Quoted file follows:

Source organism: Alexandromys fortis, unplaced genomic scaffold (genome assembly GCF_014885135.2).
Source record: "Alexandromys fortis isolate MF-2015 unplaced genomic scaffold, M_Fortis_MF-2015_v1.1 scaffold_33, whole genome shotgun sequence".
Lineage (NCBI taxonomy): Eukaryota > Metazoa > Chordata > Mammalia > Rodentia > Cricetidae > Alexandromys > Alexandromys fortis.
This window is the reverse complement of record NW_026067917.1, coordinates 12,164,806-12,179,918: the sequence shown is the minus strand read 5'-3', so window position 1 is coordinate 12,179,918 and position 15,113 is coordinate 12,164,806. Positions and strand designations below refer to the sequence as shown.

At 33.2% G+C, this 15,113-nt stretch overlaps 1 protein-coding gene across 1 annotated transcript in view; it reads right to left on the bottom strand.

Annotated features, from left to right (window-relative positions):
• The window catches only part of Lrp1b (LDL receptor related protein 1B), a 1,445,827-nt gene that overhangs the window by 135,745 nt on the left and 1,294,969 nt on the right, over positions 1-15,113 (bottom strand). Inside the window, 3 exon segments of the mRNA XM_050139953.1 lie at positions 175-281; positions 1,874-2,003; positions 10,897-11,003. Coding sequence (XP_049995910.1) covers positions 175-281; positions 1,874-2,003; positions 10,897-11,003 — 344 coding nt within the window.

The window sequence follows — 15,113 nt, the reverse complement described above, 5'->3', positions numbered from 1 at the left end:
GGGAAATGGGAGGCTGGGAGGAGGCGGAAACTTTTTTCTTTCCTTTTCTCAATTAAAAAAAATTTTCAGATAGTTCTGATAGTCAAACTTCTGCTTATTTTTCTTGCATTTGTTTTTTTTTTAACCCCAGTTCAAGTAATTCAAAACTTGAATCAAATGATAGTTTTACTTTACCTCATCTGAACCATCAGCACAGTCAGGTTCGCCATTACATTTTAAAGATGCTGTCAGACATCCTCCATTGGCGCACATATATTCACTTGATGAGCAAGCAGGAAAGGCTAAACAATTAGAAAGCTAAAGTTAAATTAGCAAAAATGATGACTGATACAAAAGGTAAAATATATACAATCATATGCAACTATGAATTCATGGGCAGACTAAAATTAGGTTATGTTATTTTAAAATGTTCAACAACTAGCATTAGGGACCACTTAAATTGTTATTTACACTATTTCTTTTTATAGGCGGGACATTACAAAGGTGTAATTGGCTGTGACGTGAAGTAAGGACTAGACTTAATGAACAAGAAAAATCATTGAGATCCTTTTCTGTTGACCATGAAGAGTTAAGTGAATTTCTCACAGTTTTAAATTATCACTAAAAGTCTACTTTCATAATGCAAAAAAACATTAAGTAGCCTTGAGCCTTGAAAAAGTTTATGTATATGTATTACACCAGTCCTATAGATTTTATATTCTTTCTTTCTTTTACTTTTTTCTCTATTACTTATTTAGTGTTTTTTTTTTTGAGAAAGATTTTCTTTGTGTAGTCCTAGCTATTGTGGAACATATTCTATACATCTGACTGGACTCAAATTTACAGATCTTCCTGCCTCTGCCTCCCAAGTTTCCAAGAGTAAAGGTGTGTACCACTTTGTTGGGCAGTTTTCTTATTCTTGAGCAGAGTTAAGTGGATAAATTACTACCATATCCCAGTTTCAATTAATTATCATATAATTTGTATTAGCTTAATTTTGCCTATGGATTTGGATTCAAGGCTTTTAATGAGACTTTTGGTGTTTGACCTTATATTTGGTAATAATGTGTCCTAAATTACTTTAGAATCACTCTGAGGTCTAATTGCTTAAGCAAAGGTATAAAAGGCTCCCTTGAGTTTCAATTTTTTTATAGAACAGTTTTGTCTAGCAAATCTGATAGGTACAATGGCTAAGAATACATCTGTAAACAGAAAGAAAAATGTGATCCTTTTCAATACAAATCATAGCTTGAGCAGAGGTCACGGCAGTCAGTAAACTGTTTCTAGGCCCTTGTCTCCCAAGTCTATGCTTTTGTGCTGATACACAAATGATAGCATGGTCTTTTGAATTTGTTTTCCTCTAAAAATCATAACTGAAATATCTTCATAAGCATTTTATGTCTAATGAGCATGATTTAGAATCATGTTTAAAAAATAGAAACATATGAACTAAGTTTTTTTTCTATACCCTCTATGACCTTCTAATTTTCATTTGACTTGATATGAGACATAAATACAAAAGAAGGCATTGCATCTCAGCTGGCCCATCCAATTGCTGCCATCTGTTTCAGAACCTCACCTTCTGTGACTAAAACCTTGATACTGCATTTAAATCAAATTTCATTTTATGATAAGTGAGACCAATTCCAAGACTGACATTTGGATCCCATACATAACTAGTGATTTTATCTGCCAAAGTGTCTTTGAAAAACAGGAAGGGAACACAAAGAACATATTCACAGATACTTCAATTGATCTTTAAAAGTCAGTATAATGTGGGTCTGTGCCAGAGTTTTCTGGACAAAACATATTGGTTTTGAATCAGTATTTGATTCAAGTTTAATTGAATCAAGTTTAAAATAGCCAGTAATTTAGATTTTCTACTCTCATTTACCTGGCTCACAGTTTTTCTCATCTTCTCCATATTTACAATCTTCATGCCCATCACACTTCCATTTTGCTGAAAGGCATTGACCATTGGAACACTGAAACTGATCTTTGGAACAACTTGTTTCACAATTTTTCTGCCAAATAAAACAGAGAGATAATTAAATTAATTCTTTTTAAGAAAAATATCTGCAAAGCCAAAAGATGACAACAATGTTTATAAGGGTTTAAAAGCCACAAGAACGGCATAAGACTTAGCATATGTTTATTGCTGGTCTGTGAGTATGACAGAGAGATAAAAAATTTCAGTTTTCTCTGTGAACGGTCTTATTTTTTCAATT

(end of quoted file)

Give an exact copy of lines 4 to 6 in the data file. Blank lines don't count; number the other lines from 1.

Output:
This window is the reverse complement of record NW_026067917.1, coordinates 12,164,806-12,179,918: the sequence shown is the minus strand read 5'-3', so window position 1 is coordinate 12,179,918 and position 15,113 is coordinate 12,164,806. Positions and strand designations below refer to the sequence as shown.

At 33.2% G+C, this 15,113-nt stretch overlaps 1 protein-coding gene across 1 annotated transcript in view; it reads right to left on the bottom strand.

Annotated features, from left to right (window-relative positions):